It has become rather difficult of late to make an impact with a book informed by postmodern theory and practice. The “horizon of expectations” for postmodern innovation has been significantly flattened both became postmodern theory seems to have settled into comfortable truisms and became readers in this age of growing insecurities have gravitated back to reassuring notions of narrative ordering. And yet, the attentive reader will be amply rewarded reading Paul Maltby’s recent book that revises our consensual understanding about both traditional narratives of enlightenment and the postmodern challenges to them. The author had already proven his capacity to reread imaginatively postwar fiction: his 1991 book, Dissident Postmodernists: Barthelme, Coover, Pynchon, reoriented discussions of postmodernism towards more rewarding sociocultural issues, retrieving a dissident strata in what had up to then been regarded as an apolitical, quietist production,
The Visionary Moment engages us in a similar rethinking of key literary and cultural issues (representation, visionarism, subjectivity, truth) within a sophisticated theoretical and analytical framework. Maltby’s focus on “visionary moments” (i.e., moments of “sudden enlightenment” that “dramatically raise [our] spiritual awareness to the level of a transcendent and redemptive order of knowledge” [2002, 1]) is doubly relevant: first, because it recognizes the persistence of a visionary-redemptive strain in contemporary fiction; secondly because it brings to bear upon it the skeptical epistemology of postmodernism in a way that allows both discourses to interact and challenge each other. This focus relocates the discussion of fiction in a stronger cognitive framework, while at the same time moving us beyond generational divisions in contemporary writing, finding surprising commonalties in the works of Flannery O’Connor, Saul Bellow, Jack Kerouac, Alice Walker, Paule Marshall, Raymond Carver, and Don DeLillo.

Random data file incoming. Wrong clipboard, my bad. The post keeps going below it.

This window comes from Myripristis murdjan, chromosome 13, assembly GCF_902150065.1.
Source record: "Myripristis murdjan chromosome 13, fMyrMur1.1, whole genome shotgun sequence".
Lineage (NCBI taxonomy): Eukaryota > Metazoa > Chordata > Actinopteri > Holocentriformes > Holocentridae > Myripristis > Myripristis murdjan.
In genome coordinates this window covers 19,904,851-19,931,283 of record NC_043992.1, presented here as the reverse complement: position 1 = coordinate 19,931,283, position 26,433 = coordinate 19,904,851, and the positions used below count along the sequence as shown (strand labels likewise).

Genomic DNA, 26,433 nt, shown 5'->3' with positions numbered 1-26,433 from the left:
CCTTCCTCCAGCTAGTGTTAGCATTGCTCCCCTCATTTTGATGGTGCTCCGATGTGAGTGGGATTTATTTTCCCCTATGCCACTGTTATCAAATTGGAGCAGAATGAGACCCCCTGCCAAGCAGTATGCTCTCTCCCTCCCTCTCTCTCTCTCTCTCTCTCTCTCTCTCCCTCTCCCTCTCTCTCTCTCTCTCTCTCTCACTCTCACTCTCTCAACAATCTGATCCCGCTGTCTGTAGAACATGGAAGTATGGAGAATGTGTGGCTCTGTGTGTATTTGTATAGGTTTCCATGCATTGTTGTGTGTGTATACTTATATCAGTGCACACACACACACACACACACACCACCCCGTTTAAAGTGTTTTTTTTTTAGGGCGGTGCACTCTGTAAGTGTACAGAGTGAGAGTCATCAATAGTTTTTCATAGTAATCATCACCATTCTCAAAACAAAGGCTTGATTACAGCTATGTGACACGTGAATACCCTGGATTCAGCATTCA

While only DeLillo qualifies as a “postmodern” fictionist, the other writers discussed in some detail also undercut certain narrative conventions (both modernist and realist), so that their use of “visionary moments” does not simply reinforce the Romantic-modernist tradition of the literary epiphany (from Wordsworth through Browning and Hopkins to Joyce, Woolf, and Faulkner [2002, 35]). As Maltby explains, their visionary moments start from “a critical situation or incident that upsets a routine mindset” (13). Furthermore, while these writers are interested in the eruption of a higher order of meaning in the contingent, they tend to understate its significance, their visionary moments being rendered in largely denotative terms, with a minimal use of literary artifice (26). Their style is often hesitant, with the writer speaking from an “unprivileged, culturally grounded position” that reflects the post-1945 undermining of the writer’s authority (27).